On Tuesday we have the chance to decide what we want our neighborhoods to look like for our kids and for future generations. As a candidate for supervisor in the Richmond District, I want San Francisco to be a place for everyone — families, first responders, teachers, nurses, longtime residents and newcomers. I am running because I am raising my three young children here, and I am concerned that the policies we have pursued as a city for decades have led to an affordability crisis that will prevent my kids and others from returning to The City as adults or retiring here.
The issues that we face around housing affordability, rising rents, evictions and tenant protections can all be addressed. We need a leader who can tackle these challenges with a thoughtful and collaborative approach, while presenting a comprehensive vision for our future. This means not hiding our heads in the sand about population and job growth, not rooting for an economic downturn that will most strongly and negatively impact the most vulnerable, and not encouraging pro-sprawl growth policies that will increase both carbon emissions and regional traffic, but instead promoting a positive vision of a diverse and inclusive San Francisco.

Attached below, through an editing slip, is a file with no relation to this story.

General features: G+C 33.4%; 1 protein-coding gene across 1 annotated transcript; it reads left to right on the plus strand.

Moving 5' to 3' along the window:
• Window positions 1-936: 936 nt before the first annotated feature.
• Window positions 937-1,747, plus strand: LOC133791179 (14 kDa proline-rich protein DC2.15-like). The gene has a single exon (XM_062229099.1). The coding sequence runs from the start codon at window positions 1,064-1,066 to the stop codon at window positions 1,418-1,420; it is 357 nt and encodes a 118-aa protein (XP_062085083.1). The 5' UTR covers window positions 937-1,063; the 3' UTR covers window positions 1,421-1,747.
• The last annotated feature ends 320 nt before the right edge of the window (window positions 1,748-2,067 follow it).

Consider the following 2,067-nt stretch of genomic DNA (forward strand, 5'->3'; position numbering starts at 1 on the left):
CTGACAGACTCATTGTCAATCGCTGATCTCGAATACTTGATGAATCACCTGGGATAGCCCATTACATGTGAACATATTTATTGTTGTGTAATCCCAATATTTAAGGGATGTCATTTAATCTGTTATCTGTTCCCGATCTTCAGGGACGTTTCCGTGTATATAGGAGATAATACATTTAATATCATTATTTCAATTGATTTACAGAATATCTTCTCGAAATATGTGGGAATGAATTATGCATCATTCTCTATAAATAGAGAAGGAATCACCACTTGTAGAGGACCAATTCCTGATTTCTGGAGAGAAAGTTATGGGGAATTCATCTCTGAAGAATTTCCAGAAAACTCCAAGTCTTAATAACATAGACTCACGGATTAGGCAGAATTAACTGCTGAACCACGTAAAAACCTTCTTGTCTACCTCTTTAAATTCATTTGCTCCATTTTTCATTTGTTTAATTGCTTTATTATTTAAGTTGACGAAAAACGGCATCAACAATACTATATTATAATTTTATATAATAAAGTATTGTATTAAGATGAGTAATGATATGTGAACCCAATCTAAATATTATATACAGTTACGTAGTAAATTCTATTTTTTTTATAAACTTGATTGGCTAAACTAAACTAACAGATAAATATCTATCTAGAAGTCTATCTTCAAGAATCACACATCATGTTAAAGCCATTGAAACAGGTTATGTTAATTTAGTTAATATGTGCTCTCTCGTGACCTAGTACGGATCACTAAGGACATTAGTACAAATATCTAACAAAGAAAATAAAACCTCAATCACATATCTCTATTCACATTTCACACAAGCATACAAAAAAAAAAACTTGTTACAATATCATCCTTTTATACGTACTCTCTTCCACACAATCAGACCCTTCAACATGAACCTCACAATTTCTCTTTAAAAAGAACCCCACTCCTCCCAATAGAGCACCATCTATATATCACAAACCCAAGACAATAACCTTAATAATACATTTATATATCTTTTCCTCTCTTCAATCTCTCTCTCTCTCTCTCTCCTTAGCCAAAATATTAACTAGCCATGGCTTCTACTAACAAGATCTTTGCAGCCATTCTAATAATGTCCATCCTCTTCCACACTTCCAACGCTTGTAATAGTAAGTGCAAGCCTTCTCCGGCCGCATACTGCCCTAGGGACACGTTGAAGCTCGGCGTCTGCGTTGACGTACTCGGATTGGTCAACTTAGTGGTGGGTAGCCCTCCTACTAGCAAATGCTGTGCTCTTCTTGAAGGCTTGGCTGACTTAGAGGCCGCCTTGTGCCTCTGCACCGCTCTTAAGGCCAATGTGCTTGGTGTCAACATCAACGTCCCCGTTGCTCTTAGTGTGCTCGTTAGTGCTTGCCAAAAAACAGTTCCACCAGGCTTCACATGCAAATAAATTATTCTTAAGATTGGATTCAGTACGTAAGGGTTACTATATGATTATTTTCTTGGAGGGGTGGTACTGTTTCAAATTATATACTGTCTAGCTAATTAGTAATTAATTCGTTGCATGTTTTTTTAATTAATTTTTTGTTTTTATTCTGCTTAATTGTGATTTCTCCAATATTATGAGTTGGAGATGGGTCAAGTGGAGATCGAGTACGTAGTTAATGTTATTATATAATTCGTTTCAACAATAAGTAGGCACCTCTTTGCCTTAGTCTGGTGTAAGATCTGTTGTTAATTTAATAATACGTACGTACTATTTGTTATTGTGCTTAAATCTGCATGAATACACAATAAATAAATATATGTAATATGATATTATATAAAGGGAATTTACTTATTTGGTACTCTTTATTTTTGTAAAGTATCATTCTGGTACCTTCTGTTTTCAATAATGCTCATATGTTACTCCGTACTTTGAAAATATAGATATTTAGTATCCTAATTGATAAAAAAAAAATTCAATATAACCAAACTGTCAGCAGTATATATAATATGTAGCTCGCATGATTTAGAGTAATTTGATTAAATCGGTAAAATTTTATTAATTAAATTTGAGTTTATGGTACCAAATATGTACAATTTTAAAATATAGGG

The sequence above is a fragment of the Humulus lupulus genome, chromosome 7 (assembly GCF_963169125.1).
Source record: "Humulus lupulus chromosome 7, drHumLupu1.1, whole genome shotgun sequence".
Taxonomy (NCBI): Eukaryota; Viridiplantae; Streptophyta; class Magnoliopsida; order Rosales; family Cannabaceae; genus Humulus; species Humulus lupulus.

You may have seen attacks against our campaign recently, including in the Examiner opinion section here, but also in mail pieces paid for by the soda industry but designed by my opponent’s campaign strategist. These attacks attempt to exploit the fears we all share about who gets to continue to live in San Francisco. I agree with President Barack Obama, independent analysts and the majority of San Franciscans that it is incumbent upon us to create more housing for Bay Area residents so that we don’t get priced out. I am deeply concerned by the growing strand of nativism and exclusion we see expressed in our politics in San Francisco.
My campaign has always been about keeping families and working people in the Richmond. If we want San Francisco to be affordable, we cannot continue to make the mistakes that got us into the current housing crisis — we need leadership. My priorities if elected are to address housing affordability by creating more housing, protecting rent control and fighting unfair evictions, while also investing in our aging transportation infrastructure, adequately staffing our police department, keeping our streets clean, and supporting the local businesses that are the engines of economic sustainability in the Avenues.
I hope I can count on your support tomorrow, as a vote for me is a vote for a Richmond and San Francisco that includes us all.
Marjan Philhour is a working mom, small-business owner, and candidate for Supervisor in San Francisco’s District 1 (Richmond District).